UPDATE: Read Mike Garson’s interview with the Independent, and a survey of Bowie musicians (including Garson) in Quartz.
It was the summer of 1972, and David Bowie was riding high off the first leg of his Ziggy Stardust tour in his native England. But as he set his sights on the United States and the leg of a North America tour, he was one man short.
“When he came through America, he realized he needed a piano player, and he needed a piano player to play that music,” recalled pianist Mike Garson, who at the time was working his way through the jazz scene of New York City.
He’d just played on an album by vocalist Annette Peacock, called “I’m the One.” “She was pretty wild,” he said, noting the two shared an avant-garde sensibility that intrigued Bowie as he prepared for the tour.
Garson is recalling these memories during another in a series of phone interviews from his home in Los Angeles on the heels of news of Bowie’s sudden death Sunday (Jan. 10) at the age of 69. As Bowie’s longtime piano player, Garson remembers those early days well, though some details are sketchy. Hooking up with Bowie was easy to remember.
“He asked (Peacock) for a suggestion, she said, ‘This is the pianist to use,’” Garson said. “And that was it. They called me. I was living in Brooklyn at the time, giving a piano lesson. They told me to come to RCA’s studio in New York. I left my 1-year-old with my piano student. My wife almost killed me. And I went to this studio to audition for the band, and David, and, seven seconds after playing his song called ‘Changes, Mick Ronson (Bowie’s guitarist) said, ‘You have the gig.’ … Would you believe that?”
The North American leg of the tour started on Sept. 22, 1972, and found its way exactly two months later to the now-legendary Warehouse in New Orleans. (White Witch, a Tampa glam-rock band, was booked as the opening act and appears on a Beaver Production flyer, but their truck broke down on the way to New Orleans, a spokesperson said, and they arrived the day after the show.) Garson’s foggy on much of the specifics of that night, though he concedes the Warehouse might not have been as spiffy as the other U.S. venues that preceded the show — there were auditoriums, theaters, concert halls, etc. .. and then there was the Warehouse.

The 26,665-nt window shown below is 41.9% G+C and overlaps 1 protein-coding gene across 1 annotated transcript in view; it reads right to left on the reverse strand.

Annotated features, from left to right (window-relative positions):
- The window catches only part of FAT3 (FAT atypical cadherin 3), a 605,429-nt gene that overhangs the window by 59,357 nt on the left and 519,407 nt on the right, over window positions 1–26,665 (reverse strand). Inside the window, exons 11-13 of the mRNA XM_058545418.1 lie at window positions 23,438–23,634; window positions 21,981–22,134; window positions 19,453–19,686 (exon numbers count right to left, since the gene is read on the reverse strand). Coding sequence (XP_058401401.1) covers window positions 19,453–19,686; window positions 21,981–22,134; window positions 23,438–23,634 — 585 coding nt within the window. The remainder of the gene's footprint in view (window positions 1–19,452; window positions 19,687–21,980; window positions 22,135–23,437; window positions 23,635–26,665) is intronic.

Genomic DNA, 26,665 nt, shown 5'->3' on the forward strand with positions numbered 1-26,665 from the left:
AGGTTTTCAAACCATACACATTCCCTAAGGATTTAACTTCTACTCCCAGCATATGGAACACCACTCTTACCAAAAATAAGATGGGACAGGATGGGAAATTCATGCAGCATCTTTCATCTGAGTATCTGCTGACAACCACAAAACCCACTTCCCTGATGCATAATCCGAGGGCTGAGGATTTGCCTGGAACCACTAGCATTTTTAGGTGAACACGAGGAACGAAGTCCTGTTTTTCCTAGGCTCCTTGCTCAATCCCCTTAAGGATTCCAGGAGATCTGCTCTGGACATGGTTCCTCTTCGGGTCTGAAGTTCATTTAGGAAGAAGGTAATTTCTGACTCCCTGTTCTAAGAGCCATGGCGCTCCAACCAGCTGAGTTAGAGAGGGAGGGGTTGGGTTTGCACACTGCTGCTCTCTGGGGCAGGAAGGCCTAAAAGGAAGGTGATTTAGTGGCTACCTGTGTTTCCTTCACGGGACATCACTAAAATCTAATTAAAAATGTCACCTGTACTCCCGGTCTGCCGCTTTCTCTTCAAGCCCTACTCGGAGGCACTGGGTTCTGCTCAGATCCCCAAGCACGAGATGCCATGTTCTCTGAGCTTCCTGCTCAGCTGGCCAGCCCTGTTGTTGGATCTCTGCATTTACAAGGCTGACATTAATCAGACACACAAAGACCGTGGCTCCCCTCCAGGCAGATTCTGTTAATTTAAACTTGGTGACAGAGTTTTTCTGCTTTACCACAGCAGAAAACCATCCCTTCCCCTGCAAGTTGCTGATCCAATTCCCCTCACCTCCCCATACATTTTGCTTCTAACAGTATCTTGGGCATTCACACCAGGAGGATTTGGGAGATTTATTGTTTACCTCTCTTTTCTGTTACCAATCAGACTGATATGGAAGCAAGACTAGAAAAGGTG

Filmmaker Jessy Cale Williamson captured the iconic nature of that rock venue in his 2013 documentary, “A Warehouse on Tchoupitoulas.” When I reached him about the Bowie show, he vaguely recalled, “I think a few people mention the show but there isn’t a segment dedicated to it. If I remember correctly, someone said the rednecks didn’t like it and were booing and cursing. But I don’t think I put that in the film. I tried to keep it upbeat.”
Garson doesn’t remember much about the show, either. What he does remember, as so many do, was the music and the food he enjoyed. (Mick Ronson apparently knew his way around New Orleans restaurants.) But Garson got a bird’s eye view of New Orleans music during his brief stay there — which is also famous for being the city in which Bowie wrote the lyrics for the song “Time” that appeared on his next album, “Aladdin Sane.”
“I loved that tour and I especially love New Orleans because I have a specific memory of, when we weren’t playing, I went into some of those clubs and just sat in with some of those Dixieland bands and played some of that music with them,” Garson said. “So that was a thrill for me. And the inspiration for ‘Time’ I would suspect would’ve come from there. I was there, and he was writing that music through that whole tour and being affected by every city we went to.
“There could’ve been no better place to help inspire that version of the song for me, and for me to utilize all those ragtime elements from New Orleans in the ’20s and ’30s, and put a little avant-garde twist on it, which was part of my personality for that album.
“I didn’t even remember the names of the places we played. It becomes like one big concert in the sky or something after you play 5,000 shows,” he added. “I do remember the feeling playing there was great. I just remember sitting in these clubs and playing with these jazz musicians, which was trained to do.
“I totally adored it, you know?”
Some Internet sites also cite a Nov. 14 show at Loyola, which probably would have been performed at the Field House on Freret Street, but Loyola officials cannot confirm this date. My personal theory: It had been scheduled, and for some reason canceled — hence, a possible Nov. 22 “make-up” New Orleans date at the Warehouse. When I asked Garson, he replied, “I wouldn’t swear to it, but my recollection was one concert (in New Orleans).”